15. Don't Stop Me Now - Queen
16. Faith - George Michael
17. The Fix Is In - OK Go
18. Forces of Victory - Gogol Bordello
19. Sweet Home Chicago - The Blues Brothers
20. Get Up And Boogie - Freddie James
21. Hallelujah - the badass EMF version
22. The House Wins - Ok Go - because the Dems dominate the House
23. I'm Not Crying - The Flight of The Conchords
24. It's a Long Way to the Top - AC/DC - because it was a long way there
25. Joy to the World - Three Dog Night
26. Let's Get Stoned - Joe Cocker - for the people of Massachusetts
27. Dance to the Music - Sly and the Family Stone
28. My Generation - The Who - because we Baracked the vote!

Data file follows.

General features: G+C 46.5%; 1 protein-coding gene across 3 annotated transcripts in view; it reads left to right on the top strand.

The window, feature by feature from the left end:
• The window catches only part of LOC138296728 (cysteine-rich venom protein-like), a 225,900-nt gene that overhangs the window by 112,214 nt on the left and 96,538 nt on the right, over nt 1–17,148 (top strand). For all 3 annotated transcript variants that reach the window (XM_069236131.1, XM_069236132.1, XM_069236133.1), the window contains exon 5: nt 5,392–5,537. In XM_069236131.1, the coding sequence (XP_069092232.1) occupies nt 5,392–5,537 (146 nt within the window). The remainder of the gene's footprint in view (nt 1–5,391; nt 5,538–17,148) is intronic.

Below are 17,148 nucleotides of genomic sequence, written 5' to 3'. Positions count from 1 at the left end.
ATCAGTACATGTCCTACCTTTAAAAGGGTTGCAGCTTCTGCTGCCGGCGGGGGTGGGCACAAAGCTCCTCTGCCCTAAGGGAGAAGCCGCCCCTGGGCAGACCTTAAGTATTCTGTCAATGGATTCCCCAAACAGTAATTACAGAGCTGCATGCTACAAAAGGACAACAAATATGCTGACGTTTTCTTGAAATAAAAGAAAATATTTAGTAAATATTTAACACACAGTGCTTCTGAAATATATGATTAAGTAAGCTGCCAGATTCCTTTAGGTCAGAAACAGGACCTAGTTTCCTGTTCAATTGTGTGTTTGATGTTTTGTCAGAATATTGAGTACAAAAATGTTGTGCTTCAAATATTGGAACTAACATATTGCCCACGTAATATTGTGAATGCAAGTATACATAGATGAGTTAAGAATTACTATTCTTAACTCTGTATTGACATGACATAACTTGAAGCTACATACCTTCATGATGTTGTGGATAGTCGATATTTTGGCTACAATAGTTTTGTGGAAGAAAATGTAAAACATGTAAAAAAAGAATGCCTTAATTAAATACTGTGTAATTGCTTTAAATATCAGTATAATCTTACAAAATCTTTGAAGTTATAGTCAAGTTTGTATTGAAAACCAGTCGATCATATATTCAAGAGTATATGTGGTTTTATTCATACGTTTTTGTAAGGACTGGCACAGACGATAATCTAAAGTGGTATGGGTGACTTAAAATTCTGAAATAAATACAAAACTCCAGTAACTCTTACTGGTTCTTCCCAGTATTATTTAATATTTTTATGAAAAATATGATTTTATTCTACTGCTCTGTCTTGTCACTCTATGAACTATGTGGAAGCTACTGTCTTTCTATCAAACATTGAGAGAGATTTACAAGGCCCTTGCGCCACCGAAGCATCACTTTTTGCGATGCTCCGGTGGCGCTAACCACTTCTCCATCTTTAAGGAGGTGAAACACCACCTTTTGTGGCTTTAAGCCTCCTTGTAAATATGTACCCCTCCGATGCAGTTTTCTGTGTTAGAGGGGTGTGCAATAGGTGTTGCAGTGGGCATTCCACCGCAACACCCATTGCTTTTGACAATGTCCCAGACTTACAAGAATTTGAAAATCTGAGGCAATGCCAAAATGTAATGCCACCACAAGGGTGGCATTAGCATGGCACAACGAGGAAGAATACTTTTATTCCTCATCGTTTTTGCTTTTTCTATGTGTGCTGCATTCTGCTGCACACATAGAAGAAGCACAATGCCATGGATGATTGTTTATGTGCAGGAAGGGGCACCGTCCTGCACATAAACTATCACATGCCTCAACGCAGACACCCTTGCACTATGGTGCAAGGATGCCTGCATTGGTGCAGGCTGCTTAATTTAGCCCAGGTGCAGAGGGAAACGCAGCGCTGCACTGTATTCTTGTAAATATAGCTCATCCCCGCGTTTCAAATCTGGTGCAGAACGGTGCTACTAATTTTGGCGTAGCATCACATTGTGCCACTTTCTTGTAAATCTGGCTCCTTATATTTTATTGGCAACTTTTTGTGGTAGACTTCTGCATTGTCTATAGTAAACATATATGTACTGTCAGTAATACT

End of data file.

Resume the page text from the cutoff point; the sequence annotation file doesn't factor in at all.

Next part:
29. Politician - Cream
30. Play that Funky Music - KC and the Sunshine Band (he could have also made an entrance to this)
31. Ready or Not - The Fugees
32. So Sorry - Feist (my condolences to the Republicans)
33. Star Spangled Banner - Jimi Hendrix
34. Tuesdays Gone - Lynyrd Skynyrd - and isn't it a lovely Thursday
35. Volunteers - Jefferson Airplane - I feel for the poll workers
36. Shook Me All Night Long - AC/DC - I seriously thought I was going to have a heart attack Tuesday night
37. Heat of the Moment - Asia - the ultimate celebration song in my opinion
38. Cold Hard Bitch - JET - Sarah Palin anyone?
39. Don't Look Back In Anger - Oasis - get over it Republicans
And last but certainly not least...
40. Solid (Solid As Barack) - Maya Rudolf and Fred Armistes on Saturday Night Live

If you have any suggestions or additions for the Magyar McGuyer, just leave a comment and I'll make sure she gets it.

Wednesday, November 5, 2008